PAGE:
22 National News

posted Apr 20, 2017, 7:58 AM by Neil D'Souza   [ updated Apr 20, 2017, 7:58 AM ]

New Delhi
Holy Week marred by episodes of religious intolerance

Christians in India fear new episodes of intolerance and disturbance during this Easter season. Fides received reports of incidents in six different states of India, episodes of harassment and abuse on the part of Hindu extremists during Palm Sunday liturgies on 9 April.

In the state of Madhya Pradesh three Indian evangelical pastors leading a Palm Sunday service were arrested at the instigation of Hindu fundamentalists on charges of forced conversions and allurement. The three pastors are now in prison pending bail.

In Tamil Nadu, a 24 hour home prayer meeting was suspended by the police for not having a permit, although the law requires no permit for such gatherings. Pastor Gunasekharan, who was leading the prayer meeting, was forced to promise not to hold such gatherings again.

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Maharashtra
Washing of the feet in the district Jail at Chandrapur

The core team of St. Thomas Church, and Christ Hospital, Chandrapur is involved in the prison ministry since January 2017. Frs. Benny Mulackal and K.D Chacko and Sr. Yajna cmc & Hitha cmc, from Mount Carmel convent school and a few others visit the prison often, especially on Saturdays. They give inspirational messages to the prisoners, give value education, show the movies on positive values and give them counseling. Apart from these, the sisters are providing skill development programs for the benefit of the female prisoners. They have started to give them coaching in tailoring and embroidery.

The Christ Hospital conducts medical camps in the jail once in a month and provides free medicine to the inmates. There are Around 700 inmates in the jail. Under the leadership of Fr. Benny, Administrator, Christ hospital give motivational talks to the prisoners with suitable inspirational video clips.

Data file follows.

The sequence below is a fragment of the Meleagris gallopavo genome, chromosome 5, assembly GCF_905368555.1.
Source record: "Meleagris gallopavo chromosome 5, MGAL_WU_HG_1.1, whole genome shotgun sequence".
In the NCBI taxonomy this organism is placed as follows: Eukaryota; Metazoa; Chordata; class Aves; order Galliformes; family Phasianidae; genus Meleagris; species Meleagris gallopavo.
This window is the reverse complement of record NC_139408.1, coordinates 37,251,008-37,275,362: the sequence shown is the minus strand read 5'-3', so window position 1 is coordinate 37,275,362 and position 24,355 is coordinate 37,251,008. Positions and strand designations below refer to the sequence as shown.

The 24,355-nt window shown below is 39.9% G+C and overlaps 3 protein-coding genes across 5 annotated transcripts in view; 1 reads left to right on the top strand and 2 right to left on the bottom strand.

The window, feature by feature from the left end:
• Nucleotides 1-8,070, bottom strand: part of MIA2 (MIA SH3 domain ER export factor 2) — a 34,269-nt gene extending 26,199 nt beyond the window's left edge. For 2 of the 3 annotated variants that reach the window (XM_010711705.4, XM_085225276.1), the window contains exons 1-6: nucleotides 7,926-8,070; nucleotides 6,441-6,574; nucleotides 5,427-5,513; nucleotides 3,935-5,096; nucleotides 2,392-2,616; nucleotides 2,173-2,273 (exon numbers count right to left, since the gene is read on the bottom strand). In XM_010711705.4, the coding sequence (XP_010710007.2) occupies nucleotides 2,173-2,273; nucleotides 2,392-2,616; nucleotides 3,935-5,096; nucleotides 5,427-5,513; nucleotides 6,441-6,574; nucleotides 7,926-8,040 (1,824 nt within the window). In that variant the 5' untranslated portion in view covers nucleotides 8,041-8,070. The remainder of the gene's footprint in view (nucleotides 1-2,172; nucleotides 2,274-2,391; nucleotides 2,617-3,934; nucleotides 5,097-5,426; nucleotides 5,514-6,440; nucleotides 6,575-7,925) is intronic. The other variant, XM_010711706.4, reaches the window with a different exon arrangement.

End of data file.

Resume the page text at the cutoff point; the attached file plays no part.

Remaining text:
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Kolkata
Church harassed after conversion allegations

Police in India’s Uttar Pradesh state stopped a prayer meeting in a village church following allegations from a Hindu group that Christians there were converting Hindus.

Some 150 people, including seven tourists from the U.S. and two from Ukraine, were present at the church service at St Andrews Church in Dadhauli in Maharajganj district, when police arrived on April 7, police officer Anand Gupta told ucanews.com.

“We checked the passports and visas of the foreigners and found everything in order. We helped the foreigners leave the place safely,” he told ucanews.com.

“We also spoke to the pastor of the church and other participants in the service and found that they were just praying there and found that the allegation of conversion was untrue,” Gupta said.

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CHENNAI
Dalits stopped from climbing hill for worship

Police on Friday, April 14 stopped a few hundred Dalit Christians from climbing a hill to perform Good Friday services.

Chengalpet Sub-Collector V.P. Jeyaseelan said Friday evening’s incident was the return of a long-standing dispute between the residents of Sogandi and Alagusamudram over accessing a hillock between the two, which is on poramboke land.

Mr. Jeyaseelan said the hill in Thirukazhukundram area has been declared a no-go area. The people of Sogandi had sought permission to worship at a shrine on the foot of the hill — also on poramboke land — and had been allowed to do so, but the situation got out of hand when they attempted to climb the hill.

“The Dalits of Sogandi had installed some statues on the hill, but we demolished them on December 31 after the caste Hindus of Alagusamudram opposed it,” said Mr. Jayaseelan. There had been a flare-up around Christmas last year. “We held two peace committee meetings, which did not yield amicable settlement. As a result, the Thirukazhukundram Tahsildar decided to impose status quo,” he said.

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New Delhi
India's landmark law for people living with HIV

The Indian parliament on April 11 passed a law prohibiting discrimination against people living with HIV in what activists consider will help them live a life of dignity.

The law prohibits discrimination in employment, education, housing and health care and ends the practice of requiring people get tested for the disease as a pre-requisite for access to employment and other social spheres.

“The discrimination they face is beyond words,” said Father Roby Kannanchira, who coordinates the treatment and education of children living with HIV in Kerala state.

“Even doctors at government facilities refuse to treat them. Schools refuse to admit them. They eat up this discrimination and become broken human beings,” said the priest who periodically organizes a camp for 200 such children to help them support each other.

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